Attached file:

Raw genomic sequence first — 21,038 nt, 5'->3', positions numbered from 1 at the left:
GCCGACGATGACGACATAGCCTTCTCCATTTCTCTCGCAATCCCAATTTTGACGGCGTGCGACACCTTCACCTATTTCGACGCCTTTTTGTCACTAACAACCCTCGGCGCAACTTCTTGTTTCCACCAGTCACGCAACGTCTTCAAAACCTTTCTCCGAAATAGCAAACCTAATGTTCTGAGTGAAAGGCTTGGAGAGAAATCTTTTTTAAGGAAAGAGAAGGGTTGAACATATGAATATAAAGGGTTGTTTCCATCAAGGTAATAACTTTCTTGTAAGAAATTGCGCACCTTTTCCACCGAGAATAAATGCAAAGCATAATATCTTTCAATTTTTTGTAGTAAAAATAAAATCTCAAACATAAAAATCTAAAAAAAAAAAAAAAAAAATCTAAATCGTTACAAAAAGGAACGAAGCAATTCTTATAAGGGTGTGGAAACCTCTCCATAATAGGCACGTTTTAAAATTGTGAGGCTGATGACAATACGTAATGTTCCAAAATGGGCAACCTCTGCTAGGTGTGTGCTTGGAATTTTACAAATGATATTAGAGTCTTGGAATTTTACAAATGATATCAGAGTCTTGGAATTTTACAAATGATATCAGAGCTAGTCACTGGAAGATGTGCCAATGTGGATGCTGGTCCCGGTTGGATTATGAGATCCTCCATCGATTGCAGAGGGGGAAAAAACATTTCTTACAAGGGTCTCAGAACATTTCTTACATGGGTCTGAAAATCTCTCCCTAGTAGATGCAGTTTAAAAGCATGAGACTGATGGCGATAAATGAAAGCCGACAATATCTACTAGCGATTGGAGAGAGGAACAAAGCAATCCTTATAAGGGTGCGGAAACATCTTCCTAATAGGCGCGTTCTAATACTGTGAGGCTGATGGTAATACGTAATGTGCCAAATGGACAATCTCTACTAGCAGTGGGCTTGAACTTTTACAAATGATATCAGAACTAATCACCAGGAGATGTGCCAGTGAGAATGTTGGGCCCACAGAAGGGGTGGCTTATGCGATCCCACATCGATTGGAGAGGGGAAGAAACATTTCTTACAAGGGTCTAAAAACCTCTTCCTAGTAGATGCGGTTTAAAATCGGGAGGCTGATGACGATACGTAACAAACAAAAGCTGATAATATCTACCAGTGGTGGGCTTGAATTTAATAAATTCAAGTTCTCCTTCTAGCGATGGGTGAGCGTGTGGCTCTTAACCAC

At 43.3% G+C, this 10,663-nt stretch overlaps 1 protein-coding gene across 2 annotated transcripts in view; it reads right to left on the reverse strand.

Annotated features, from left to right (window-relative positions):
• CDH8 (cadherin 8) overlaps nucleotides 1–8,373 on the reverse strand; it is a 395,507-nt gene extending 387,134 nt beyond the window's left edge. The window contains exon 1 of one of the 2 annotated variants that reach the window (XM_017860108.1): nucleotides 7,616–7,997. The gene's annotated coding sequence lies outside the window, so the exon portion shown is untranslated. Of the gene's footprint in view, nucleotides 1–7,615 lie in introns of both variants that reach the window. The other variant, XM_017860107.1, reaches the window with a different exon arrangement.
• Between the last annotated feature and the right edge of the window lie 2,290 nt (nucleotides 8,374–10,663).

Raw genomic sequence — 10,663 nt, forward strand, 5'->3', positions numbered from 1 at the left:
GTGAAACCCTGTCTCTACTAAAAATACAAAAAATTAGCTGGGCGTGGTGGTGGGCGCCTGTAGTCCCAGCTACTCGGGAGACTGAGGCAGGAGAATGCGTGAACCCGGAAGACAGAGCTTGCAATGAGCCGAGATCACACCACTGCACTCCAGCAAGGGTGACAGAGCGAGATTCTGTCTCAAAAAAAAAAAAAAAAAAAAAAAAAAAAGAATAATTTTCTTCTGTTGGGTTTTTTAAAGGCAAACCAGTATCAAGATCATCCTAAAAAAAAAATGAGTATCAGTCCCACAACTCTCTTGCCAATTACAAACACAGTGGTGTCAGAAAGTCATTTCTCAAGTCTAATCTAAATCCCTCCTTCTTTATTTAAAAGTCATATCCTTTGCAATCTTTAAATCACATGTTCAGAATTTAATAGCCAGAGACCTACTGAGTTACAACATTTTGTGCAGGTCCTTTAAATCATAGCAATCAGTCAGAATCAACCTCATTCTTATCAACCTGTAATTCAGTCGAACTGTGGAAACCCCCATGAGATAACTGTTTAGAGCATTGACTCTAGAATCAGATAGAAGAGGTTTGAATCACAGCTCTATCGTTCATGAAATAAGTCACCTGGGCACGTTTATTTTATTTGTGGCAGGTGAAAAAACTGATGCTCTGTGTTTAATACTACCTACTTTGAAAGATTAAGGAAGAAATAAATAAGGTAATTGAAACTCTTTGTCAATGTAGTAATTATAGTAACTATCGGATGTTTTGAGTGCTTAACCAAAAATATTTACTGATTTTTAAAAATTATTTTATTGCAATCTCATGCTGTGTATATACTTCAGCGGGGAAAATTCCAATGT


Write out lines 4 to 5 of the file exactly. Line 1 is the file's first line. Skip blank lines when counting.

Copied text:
Annotated features, from left to right (window-relative positions):
• CDH8 (cadherin 8) overlaps nucleotides 1–8,373 on the reverse strand; it is a 395,507-nt gene extending 387,134 nt beyond the window's left edge. The window contains exon 1 of one of the 2 annotated variants that reach the window (XM_017860108.1): nucleotides 7,616–7,997. The gene's annotated coding sequence lies outside the window, so the exon portion shown is untranslated. Of the gene's footprint in view, nucleotides 1–7,615 lie in introns of both variants that reach the window. The other variant, XM_017860107.1, reaches the window with a different exon arrangement.